This collection of scholarly essays presents new work from an emerging line of inquiry: modern outlaw narratives and the textual and cultural relevance of food and feasting. Food, its preparation and its consumption, is presented in outlaw narratives as central points of human interaction, community, conflict, and fellowship. Feast scenes perform a wide variety of functions, serving as cultural repositories of manners and behaviors, catalysts for adventure, or moments of regrouping and redirecting narratives. The book argues that modern outlaw narratives illuminate a potent cross-cultural need for freedom, solidarity, and justice, and it examines ways in which food and feasting are often used to legitimate difference, create discord, and manipulate power dynamics.
Table of Contents
Introduction 1. "Bred up a Butcher": The Meat Trade and Its Connection Criminality in Eighteenth-Century England 2. The Fare of "Sanguinary Devils": Feast and Storytelling in The Life and Adventures of Joaquin Murieta 3. "I’d Dream of Feasts": Reading Southworth’s The Hidden Hand as a Dual Outlaw Narrative 4. Breaking Bad While Baking Bread: The Cereal Politics of Belle Starr’s Outlaw Reputation 5. The Twentieth-Century American Outlaw Feast: Tom Wolfe’s The Electric Kool-Aid Acid Test 6. Food Fight!: Excess and Deficiency in National Lampoon’s Animal House 7. Post-Apocalyptic Outlaws: Weaponizing Food and Community in Cormac McCarthy’s The Road and Suzanne Collins’ The Hunger Games 8. Succulent Texts: Desire, Outlaws, and Consumption in Popular Romance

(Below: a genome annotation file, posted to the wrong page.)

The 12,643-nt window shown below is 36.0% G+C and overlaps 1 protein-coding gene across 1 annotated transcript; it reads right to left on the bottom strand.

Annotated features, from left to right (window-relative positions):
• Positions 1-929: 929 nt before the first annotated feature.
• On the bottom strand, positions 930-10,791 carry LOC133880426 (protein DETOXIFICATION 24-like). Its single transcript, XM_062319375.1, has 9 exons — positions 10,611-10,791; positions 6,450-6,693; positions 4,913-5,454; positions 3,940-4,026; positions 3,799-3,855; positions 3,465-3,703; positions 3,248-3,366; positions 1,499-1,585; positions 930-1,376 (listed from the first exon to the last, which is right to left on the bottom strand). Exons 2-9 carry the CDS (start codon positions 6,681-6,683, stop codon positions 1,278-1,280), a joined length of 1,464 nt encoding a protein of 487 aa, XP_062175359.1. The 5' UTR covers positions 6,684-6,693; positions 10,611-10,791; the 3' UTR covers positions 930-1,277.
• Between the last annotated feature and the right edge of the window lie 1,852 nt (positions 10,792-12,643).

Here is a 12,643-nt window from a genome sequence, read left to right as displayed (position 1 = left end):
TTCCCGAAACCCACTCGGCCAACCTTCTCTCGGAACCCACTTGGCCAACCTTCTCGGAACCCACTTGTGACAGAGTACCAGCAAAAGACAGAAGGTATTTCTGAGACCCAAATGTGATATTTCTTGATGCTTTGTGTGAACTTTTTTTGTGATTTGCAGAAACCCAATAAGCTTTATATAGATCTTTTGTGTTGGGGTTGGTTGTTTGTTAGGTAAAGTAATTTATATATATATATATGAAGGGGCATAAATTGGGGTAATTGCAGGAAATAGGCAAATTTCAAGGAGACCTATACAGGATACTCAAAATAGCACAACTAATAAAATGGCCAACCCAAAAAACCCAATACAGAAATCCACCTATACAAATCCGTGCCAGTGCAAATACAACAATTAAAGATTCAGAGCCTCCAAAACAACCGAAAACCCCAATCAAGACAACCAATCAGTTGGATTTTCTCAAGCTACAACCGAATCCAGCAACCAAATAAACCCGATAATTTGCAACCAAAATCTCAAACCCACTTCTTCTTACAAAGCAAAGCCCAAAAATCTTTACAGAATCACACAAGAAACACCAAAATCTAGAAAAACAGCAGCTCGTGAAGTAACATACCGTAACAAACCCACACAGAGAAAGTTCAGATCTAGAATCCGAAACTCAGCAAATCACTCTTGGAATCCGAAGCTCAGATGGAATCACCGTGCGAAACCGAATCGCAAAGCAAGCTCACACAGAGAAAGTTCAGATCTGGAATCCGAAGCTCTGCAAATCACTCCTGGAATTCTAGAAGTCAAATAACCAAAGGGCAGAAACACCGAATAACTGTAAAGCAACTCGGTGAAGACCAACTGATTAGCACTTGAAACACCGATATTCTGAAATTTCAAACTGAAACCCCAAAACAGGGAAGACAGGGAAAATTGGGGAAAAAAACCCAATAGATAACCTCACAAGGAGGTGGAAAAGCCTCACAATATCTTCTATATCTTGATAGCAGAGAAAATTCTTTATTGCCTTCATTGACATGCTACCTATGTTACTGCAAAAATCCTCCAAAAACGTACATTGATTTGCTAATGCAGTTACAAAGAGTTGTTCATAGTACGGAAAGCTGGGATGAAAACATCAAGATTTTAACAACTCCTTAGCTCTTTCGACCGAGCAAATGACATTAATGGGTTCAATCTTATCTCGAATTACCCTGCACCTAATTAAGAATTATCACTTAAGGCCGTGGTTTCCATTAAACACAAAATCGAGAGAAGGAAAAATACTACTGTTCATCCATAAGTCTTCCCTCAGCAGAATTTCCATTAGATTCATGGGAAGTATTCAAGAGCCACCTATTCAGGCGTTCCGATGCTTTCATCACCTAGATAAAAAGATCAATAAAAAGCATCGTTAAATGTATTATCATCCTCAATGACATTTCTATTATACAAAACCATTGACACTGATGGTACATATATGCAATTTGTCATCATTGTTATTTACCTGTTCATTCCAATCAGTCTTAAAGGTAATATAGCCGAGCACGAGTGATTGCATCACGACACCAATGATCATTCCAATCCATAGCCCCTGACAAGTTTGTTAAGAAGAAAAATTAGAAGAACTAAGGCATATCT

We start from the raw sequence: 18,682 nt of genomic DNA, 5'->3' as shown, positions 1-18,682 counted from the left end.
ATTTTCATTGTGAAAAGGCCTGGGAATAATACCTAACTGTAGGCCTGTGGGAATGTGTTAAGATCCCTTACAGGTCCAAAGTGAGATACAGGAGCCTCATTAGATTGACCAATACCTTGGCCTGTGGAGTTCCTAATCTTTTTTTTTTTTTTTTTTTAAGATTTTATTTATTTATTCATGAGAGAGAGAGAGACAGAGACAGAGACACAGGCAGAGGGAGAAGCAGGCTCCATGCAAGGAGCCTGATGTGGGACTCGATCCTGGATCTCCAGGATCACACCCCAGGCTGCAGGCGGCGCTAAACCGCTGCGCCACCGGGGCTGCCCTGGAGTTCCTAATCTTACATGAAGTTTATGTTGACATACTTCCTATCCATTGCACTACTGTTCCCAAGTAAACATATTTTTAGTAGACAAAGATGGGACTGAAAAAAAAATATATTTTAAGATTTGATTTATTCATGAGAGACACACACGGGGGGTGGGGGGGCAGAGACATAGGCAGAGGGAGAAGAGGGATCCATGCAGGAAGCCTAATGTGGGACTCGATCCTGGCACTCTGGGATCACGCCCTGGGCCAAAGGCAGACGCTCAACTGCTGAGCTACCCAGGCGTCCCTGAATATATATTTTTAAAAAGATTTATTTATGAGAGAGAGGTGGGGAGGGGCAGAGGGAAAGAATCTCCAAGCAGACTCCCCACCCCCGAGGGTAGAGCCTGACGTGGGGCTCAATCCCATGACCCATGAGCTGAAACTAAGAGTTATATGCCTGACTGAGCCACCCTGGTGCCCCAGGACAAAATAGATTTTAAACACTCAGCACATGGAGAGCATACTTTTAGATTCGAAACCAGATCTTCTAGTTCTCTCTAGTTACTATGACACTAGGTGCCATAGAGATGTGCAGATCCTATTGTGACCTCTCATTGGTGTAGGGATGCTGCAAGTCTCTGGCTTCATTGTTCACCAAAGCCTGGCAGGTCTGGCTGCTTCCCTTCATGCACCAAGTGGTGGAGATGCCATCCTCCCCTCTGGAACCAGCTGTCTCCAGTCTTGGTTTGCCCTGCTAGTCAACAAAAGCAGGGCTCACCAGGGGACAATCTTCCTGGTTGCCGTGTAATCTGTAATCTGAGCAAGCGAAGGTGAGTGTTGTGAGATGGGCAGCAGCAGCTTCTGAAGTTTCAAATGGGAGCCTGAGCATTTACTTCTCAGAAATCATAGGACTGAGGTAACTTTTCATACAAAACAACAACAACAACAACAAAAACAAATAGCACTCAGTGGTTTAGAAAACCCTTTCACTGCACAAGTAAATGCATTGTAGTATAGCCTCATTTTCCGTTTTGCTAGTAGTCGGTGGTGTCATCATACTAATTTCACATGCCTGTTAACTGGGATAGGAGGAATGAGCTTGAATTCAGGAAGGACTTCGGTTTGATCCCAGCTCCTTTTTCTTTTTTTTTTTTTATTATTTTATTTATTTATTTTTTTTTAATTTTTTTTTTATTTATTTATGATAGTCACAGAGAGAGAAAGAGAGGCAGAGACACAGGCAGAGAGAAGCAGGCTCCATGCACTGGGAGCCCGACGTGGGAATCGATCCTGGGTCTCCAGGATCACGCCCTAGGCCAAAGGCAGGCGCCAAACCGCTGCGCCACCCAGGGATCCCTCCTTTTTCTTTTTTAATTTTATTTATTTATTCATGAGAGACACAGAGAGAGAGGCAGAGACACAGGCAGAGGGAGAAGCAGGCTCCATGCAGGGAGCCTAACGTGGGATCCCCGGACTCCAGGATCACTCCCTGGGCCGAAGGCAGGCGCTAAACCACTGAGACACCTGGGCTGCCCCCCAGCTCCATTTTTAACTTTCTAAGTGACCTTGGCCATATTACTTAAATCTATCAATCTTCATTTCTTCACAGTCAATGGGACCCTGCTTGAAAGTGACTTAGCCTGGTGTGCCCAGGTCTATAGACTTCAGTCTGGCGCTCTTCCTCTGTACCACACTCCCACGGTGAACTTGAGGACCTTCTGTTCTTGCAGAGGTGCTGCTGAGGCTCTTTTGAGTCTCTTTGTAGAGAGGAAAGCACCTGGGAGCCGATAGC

Alexander L. Kaufman is the Reed D. Voran Distinguished Professor of Humanities and Professor of English at Ball State University, where he teaches in the Honors College.
Penny Vlagopoulos is Assistant Professor of English at St. Lawrence University.